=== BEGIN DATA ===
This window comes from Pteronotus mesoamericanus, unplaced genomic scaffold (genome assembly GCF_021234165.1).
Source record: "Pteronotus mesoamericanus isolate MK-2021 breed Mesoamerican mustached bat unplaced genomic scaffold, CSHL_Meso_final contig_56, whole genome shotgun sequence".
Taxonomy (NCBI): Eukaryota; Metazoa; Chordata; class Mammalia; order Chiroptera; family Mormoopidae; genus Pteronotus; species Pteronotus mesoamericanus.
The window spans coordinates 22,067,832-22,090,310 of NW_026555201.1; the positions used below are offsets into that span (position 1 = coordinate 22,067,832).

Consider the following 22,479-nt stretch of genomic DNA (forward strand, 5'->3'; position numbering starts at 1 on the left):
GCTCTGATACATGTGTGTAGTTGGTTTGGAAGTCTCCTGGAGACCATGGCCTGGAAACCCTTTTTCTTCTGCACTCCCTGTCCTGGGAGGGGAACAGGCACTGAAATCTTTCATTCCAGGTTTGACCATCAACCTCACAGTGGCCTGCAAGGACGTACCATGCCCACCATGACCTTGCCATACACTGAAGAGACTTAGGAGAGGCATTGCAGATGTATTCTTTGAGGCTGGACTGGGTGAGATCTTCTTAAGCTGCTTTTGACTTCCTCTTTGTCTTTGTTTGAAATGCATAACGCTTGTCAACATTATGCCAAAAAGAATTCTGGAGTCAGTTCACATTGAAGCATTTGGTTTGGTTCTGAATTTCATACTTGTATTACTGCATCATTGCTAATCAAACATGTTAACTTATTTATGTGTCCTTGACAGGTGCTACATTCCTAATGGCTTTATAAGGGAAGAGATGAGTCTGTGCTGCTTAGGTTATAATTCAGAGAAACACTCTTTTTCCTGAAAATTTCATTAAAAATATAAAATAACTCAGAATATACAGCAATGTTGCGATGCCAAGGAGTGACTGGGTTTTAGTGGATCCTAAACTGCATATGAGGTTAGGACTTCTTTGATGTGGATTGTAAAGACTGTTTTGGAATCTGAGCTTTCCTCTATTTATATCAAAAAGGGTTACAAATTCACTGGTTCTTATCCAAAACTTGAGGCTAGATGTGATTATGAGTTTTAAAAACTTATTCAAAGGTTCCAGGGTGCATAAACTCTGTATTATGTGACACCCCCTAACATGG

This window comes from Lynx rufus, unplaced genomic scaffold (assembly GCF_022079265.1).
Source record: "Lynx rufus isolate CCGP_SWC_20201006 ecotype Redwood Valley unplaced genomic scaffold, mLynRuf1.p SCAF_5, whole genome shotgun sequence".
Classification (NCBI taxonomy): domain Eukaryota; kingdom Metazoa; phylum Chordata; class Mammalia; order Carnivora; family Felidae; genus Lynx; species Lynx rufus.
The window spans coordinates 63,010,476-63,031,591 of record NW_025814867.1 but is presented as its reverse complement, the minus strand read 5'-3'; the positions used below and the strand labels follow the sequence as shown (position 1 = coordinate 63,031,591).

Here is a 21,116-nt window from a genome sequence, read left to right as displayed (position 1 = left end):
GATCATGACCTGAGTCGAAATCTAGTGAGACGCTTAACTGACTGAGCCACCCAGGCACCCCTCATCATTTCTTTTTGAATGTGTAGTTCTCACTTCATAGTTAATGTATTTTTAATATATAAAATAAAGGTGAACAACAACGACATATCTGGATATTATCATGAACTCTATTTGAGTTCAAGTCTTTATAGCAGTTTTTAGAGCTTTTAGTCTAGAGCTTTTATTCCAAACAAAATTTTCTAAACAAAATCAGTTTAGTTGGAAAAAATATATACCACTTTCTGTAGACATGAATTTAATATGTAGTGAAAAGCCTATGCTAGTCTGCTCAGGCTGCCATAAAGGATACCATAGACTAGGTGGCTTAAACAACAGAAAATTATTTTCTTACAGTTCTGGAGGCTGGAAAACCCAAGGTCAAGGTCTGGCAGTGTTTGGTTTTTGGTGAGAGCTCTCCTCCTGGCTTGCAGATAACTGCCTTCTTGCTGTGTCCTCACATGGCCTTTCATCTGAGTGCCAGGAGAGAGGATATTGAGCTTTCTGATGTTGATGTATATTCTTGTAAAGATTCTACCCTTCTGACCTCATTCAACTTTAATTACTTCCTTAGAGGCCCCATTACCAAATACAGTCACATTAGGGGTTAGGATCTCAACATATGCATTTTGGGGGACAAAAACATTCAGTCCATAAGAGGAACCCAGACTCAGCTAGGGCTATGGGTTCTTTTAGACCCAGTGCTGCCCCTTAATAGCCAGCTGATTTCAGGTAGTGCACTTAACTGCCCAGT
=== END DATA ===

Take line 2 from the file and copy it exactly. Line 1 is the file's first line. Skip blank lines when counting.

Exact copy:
Source record: "Pteronotus mesoamericanus isolate MK-2021 breed Mesoamerican mustached bat unplaced genomic scaffold, CSHL_Meso_final contig_56, whole genome shotgun sequence".